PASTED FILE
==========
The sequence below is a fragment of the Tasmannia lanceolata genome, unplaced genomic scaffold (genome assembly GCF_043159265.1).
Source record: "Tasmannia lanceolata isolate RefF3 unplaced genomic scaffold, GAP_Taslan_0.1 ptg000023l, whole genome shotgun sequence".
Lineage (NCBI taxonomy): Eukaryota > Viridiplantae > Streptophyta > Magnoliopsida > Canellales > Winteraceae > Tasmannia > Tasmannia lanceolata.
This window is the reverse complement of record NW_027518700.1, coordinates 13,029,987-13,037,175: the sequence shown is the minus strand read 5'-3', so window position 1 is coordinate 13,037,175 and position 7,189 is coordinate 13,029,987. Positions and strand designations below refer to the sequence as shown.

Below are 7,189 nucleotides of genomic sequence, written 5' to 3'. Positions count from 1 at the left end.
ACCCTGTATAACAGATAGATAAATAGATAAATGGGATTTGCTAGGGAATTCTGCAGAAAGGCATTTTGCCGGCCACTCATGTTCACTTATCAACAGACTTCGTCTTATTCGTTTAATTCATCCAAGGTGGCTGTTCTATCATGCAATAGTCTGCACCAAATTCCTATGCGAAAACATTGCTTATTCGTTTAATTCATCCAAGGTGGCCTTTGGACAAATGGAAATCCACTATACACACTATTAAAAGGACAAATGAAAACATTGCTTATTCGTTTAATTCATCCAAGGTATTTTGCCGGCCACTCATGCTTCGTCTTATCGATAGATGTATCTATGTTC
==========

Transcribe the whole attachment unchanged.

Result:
The sequence below is a fragment of the Tasmannia lanceolata genome, unplaced genomic scaffold (genome assembly GCF_043159265.1).
Source record: "Tasmannia lanceolata isolate RefF3 unplaced genomic scaffold, GAP_Taslan_0.1 ptg000023l, whole genome shotgun sequence".
Lineage (NCBI taxonomy): Eukaryota > Viridiplantae > Streptophyta > Magnoliopsida > Canellales > Winteraceae > Tasmannia > Tasmannia lanceolata.
This window is the reverse complement of record NW_027518700.1, coordinates 13,029,987-13,037,175: the sequence shown is the minus strand read 5'-3', so window position 1 is coordinate 13,037,175 and position 7,189 is coordinate 13,029,987. Positions and strand designations below refer to the sequence as shown.

Below are 7,189 nucleotides of genomic sequence, written 5' to 3'. Positions count from 1 at the left end.
ACCCTGTATAACAGATAGATAAATAGATAAATGGGATTTGCTAGGGAATTCTGCAGAAAGGCATTTTGCCGGCCACTCATGTTCACTTATCAACAGACTTCGTCTTATTCGTTTAATTCATCCAAGGTGGCTGTTCTATCATGCAATAGTCTGCACCAAATTCCTATGCGAAAACATTGCTTATTCGTTTAATTCATCCAAGGTGGCCTTTGGACAAATGGAAATCCACTATACACACTATTAAAAGGACAAATGAAAACATTGCTTATTCGTTTAATTCATCCAAGGTATTTTGCCGGCCACTCATGCTTCGTCTTATCGATAGATGTATCTATGTTC